Tuesday, December 27, 2011

Quinoa Tabbouleh with Edamame and Arugula: A recalibration

I thought I had the upper hand.

Thought I'd convinced him that he liked me more than I liked him. I topped off any sort of a complimentary statement with an edge of sarcasm. I told him he was like water in my ear. Ignored him when I felt like I was being too present. Shrugged off all of his complimentary statements with confident indifference.

I was not going to be that girl. That crazy, obsessive, planning-the-wedding-before-the-first-date girl. I was going to play it cool. Not blog about it. Not talk about it (too much). Keep the warm, stomach-churning flashes of emotion all wrapped up in a little box like a Christmas present under my nonexistent tree.

My master plan started to go awry last week. In the midst of all my snark and circumstance, I realized I was the one initiating the communication. I was the one playing Adele's "Someone Like You" on repeat for an hour straight while I clung to my phone, willing the green light indicating I had an incoming text message to flash.

I was the one imagining it to be something it wasn't. And liking him far more than I felt comfortable as the one who was supposed to have the upper hand.

The obsessive phone-clinging reached its peak on Friday. As I stewed over what his unresponsiveness meant, I glued myself to my couch with a bottle of Chardonnay. Love Actually accidentally slipped into my DVD player. A box of See's chocolates accidentally got opened. And in an instant, I accidentally became that girl.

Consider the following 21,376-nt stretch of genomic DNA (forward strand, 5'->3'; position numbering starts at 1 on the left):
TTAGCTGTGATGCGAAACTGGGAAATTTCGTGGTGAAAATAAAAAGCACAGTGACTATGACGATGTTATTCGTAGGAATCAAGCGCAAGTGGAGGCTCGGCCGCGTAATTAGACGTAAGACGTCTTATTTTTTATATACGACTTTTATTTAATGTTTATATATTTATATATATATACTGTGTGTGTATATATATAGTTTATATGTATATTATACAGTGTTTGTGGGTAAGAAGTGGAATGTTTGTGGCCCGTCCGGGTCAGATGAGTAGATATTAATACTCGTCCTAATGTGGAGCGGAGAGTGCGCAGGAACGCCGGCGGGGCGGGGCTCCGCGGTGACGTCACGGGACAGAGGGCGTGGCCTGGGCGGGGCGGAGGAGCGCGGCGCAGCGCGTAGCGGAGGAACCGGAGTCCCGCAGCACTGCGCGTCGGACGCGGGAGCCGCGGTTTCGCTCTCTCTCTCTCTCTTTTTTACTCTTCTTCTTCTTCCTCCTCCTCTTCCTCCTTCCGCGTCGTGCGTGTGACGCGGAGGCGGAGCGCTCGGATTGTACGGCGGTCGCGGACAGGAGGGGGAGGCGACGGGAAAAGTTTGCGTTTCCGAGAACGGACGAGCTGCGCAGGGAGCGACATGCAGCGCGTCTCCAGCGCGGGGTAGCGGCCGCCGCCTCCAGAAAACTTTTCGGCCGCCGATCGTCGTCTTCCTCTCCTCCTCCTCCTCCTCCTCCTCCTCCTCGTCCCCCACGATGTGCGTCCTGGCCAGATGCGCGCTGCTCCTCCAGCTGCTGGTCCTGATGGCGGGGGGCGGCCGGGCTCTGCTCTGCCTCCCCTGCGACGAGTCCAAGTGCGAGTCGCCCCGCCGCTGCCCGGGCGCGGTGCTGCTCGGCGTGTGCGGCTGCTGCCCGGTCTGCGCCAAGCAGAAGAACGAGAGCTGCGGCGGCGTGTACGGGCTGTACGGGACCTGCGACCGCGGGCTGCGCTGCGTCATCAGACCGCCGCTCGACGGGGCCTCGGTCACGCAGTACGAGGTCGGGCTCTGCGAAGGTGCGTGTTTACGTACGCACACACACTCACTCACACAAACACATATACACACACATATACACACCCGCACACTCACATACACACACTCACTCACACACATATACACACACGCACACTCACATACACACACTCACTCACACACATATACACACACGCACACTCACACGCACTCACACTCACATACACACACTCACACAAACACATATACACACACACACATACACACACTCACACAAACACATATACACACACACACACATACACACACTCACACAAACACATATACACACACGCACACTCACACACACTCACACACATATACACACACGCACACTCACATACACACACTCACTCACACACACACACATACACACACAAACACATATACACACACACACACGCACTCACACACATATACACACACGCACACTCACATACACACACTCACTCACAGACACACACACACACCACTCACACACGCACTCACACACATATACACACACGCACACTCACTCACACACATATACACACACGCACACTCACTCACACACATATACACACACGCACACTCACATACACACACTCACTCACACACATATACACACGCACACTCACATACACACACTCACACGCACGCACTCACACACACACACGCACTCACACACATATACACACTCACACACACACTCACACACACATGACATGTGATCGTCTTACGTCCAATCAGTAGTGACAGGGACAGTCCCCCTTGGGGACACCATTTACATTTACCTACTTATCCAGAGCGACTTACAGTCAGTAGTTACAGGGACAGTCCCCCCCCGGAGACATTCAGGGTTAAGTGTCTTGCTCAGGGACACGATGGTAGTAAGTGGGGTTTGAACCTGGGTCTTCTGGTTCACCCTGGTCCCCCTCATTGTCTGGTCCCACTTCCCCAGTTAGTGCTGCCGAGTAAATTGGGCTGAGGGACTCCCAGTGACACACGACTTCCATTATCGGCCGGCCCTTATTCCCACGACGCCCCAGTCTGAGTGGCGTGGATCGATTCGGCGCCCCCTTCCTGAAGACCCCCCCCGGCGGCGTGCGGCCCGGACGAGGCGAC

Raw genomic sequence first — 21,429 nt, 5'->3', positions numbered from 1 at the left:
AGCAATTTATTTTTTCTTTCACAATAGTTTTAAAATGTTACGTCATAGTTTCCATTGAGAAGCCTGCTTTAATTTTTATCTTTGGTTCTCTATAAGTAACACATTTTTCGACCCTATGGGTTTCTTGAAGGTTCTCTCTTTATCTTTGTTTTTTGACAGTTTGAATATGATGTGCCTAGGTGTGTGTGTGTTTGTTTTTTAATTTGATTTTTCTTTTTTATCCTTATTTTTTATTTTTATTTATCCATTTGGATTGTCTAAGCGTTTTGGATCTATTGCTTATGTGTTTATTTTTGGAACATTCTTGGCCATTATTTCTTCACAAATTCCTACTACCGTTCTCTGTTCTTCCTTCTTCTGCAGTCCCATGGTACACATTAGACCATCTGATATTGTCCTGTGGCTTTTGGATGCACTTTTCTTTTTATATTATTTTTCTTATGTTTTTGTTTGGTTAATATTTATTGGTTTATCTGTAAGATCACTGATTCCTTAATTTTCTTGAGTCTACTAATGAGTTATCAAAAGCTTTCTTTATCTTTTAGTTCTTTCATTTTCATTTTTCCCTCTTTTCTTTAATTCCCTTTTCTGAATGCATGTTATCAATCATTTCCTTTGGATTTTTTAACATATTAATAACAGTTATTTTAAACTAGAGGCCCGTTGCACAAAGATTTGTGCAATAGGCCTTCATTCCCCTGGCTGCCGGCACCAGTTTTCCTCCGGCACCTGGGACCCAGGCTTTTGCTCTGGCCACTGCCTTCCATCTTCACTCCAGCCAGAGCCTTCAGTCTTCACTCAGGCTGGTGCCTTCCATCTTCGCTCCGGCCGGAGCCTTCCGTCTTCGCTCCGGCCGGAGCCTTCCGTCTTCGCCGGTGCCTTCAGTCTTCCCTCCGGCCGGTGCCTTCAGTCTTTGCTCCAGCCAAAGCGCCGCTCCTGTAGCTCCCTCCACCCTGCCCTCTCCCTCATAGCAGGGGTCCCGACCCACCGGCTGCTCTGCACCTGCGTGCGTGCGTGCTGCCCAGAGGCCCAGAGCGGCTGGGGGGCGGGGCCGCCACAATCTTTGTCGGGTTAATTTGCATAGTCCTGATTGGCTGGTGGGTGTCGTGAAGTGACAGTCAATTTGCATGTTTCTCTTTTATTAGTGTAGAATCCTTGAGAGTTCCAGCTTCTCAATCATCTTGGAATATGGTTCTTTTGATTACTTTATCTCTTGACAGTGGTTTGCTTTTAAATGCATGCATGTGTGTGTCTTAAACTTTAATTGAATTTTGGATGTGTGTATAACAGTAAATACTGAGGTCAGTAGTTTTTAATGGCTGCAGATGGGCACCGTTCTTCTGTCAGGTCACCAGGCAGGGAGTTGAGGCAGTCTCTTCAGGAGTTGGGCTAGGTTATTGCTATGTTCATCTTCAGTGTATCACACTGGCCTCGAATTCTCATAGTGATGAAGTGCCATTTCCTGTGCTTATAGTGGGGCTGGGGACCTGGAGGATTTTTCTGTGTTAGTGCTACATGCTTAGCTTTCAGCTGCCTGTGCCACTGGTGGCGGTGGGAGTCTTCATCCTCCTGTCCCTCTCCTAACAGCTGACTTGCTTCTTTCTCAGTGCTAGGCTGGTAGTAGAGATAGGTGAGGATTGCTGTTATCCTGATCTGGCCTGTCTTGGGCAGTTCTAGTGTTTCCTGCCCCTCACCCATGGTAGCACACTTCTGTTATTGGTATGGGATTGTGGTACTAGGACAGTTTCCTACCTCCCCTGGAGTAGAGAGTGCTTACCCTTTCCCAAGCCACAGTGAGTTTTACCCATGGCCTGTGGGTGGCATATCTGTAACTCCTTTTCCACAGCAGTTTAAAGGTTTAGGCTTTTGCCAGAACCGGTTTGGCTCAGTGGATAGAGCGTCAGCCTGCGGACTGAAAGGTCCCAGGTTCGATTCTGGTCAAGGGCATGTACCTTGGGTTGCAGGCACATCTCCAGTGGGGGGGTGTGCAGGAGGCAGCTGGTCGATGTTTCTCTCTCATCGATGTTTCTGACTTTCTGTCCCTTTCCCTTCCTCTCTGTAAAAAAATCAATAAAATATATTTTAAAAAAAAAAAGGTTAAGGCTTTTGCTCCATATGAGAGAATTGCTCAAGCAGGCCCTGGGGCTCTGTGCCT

Two glasses of wine into the night, I finally recognized her.

Me.

"Disgusting." I said to the reflection in the mirror.

I spent Christmas Eve and Christmas Day trying to detox. Pretending that I was checking work emails or Twitter when my brother asked me why I kept looking at my phone. I did everything possible to distract myself -- playing card games with my brothers, crawling on the floor pretending to be a tiger with my two-year-old niece, watching the Michael Bublé Christmas special with my mom -- twice.

Four days after the peak of my complete metamorphosis into the most loathed character in romantic comedies, I'm attempting to claw my way back to normalcy. Back to the person who obsesses over ordinary, everyday things.

You know, Bar Method, Anthropologie and quinoa.

This is the salad I'm eating to recalibrate myself -- from the holiday cookies, the filet mignon with port wine shallot reduction, the twice baked potatoes oozing with neon orange cheddar cheese, and from the boy who almost made me lose my head.


Quinoa Tabbouleh with Edamame and Arugula
Serves 2

1/2 cup quinoa, rinsed well
1 cup shelled edamame, prepared according to package instructions